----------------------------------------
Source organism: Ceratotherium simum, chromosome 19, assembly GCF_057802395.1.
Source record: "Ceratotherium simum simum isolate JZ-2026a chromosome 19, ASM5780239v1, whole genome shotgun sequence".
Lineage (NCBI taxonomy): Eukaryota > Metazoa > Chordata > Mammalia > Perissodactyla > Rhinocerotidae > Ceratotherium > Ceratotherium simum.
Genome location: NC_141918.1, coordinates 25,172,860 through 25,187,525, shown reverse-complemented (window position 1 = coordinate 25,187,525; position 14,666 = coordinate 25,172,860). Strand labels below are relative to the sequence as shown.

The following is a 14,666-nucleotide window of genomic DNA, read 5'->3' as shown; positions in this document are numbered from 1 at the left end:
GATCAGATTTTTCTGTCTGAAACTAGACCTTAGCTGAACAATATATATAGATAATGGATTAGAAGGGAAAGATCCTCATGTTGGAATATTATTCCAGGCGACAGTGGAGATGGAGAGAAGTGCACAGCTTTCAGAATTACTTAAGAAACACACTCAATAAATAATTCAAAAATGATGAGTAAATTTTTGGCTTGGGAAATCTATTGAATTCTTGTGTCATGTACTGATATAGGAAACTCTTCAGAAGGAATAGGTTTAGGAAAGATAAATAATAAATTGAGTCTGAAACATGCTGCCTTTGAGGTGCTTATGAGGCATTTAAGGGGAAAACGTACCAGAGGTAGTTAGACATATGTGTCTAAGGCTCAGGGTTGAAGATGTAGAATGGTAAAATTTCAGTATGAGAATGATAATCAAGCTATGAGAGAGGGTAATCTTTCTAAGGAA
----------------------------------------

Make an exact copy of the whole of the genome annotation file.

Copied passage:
Source organism: Ceratotherium simum, chromosome 19, assembly GCF_057802395.1.
Source record: "Ceratotherium simum simum isolate JZ-2026a chromosome 19, ASM5780239v1, whole genome shotgun sequence".
Lineage (NCBI taxonomy): Eukaryota > Metazoa > Chordata > Mammalia > Perissodactyla > Rhinocerotidae > Ceratotherium > Ceratotherium simum.
Genome location: NC_141918.1, coordinates 25,172,860 through 25,187,525, shown reverse-complemented (window position 1 = coordinate 25,187,525; position 14,666 = coordinate 25,172,860). Strand labels below are relative to the sequence as shown.

The following is a 14,666-nucleotide window of genomic DNA, read 5'->3' as shown; positions in this document are numbered from 1 at the left end:
GATCAGATTTTTCTGTCTGAAACTAGACCTTAGCTGAACAATATATATAGATAATGGATTAGAAGGGAAAGATCCTCATGTTGGAATATTATTCCAGGCGACAGTGGAGATGGAGAGAAGTGCACAGCTTTCAGAATTACTTAAGAAACACACTCAATAAATAATTCAAAAATGATGAGTAAATTTTTGGCTTGGGAAATCTATTGAATTCTTGTGTCATGTACTGATATAGGAAACTCTTCAGAAGGAATAGGTTTAGGAAAGATAAATAATAAATTGAGTCTGAAACATGCTGCCTTTGAGGTGCTTATGAGGCATTTAAGGGGAAAACGTACCAGAGGTAGTTAGACATATGTGTCTAAGGCTCAGGGTTGAAGATGTAGAATGGTAAAATTTCAGTATGAGAATGATAATCAAGCTATGAGAGAGGGTAATCTTTCTAAGGAA